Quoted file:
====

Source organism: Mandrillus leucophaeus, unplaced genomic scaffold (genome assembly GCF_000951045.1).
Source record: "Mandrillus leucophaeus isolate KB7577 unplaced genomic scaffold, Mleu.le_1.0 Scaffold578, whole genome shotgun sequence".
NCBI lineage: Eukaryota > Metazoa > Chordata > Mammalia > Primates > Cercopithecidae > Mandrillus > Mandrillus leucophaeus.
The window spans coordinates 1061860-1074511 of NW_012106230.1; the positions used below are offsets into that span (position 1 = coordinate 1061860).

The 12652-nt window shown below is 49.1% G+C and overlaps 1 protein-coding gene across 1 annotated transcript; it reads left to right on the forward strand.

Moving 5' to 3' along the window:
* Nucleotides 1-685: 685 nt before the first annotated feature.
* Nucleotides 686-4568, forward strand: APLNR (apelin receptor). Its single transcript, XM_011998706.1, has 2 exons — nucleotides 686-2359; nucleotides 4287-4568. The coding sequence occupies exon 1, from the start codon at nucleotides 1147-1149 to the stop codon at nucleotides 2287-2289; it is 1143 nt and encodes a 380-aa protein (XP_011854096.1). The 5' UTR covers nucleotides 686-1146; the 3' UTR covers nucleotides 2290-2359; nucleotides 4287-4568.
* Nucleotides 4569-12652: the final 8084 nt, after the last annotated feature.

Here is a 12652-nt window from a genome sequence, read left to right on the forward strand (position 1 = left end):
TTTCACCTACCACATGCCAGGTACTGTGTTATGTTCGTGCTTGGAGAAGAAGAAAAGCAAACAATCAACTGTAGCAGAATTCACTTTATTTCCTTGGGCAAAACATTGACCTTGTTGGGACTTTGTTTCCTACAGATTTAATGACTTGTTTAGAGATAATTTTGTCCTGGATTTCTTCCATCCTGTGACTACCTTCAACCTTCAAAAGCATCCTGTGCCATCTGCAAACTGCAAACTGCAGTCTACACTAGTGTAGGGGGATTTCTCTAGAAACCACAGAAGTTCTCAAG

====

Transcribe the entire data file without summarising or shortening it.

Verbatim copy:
Source organism: Mandrillus leucophaeus, unplaced genomic scaffold (genome assembly GCF_000951045.1).
Source record: "Mandrillus leucophaeus isolate KB7577 unplaced genomic scaffold, Mleu.le_1.0 Scaffold578, whole genome shotgun sequence".
NCBI lineage: Eukaryota > Metazoa > Chordata > Mammalia > Primates > Cercopithecidae > Mandrillus > Mandrillus leucophaeus.
The window spans coordinates 1061860-1074511 of NW_012106230.1; the positions used below are offsets into that span (position 1 = coordinate 1061860).

The 12652-nt window shown below is 49.1% G+C and overlaps 1 protein-coding gene across 1 annotated transcript; it reads left to right on the forward strand.

Moving 5' to 3' along the window:
* Nucleotides 1-685: 685 nt before the first annotated feature.
* Nucleotides 686-4568, forward strand: APLNR (apelin receptor). Its single transcript, XM_011998706.1, has 2 exons — nucleotides 686-2359; nucleotides 4287-4568. The coding sequence occupies exon 1, from the start codon at nucleotides 1147-1149 to the stop codon at nucleotides 2287-2289; it is 1143 nt and encodes a 380-aa protein (XP_011854096.1). The 5' UTR covers nucleotides 686-1146; the 3' UTR covers nucleotides 2290-2359; nucleotides 4287-4568.
* Nucleotides 4569-12652: the final 8084 nt, after the last annotated feature.

Here is a 12652-nt window from a genome sequence, read left to right on the forward strand (position 1 = left end):
TTTCACCTACCACATGCCAGGTACTGTGTTATGTTCGTGCTTGGAGAAGAAGAAAAGCAAACAATCAACTGTAGCAGAATTCACTTTATTTCCTTGGGCAAAACATTGACCTTGTTGGGACTTTGTTTCCTACAGATTTAATGACTTGTTTAGAGATAATTTTGTCCTGGATTTCTTCCATCCTGTGACTACCTTCAACCTTCAAAAGCATCCTGTGCCATCTGCAAACTGCAAACTGCAGTCTACACTAGTGTAGGGGGATTTCTCTAGAAACCACAGAAGTTCTCAAG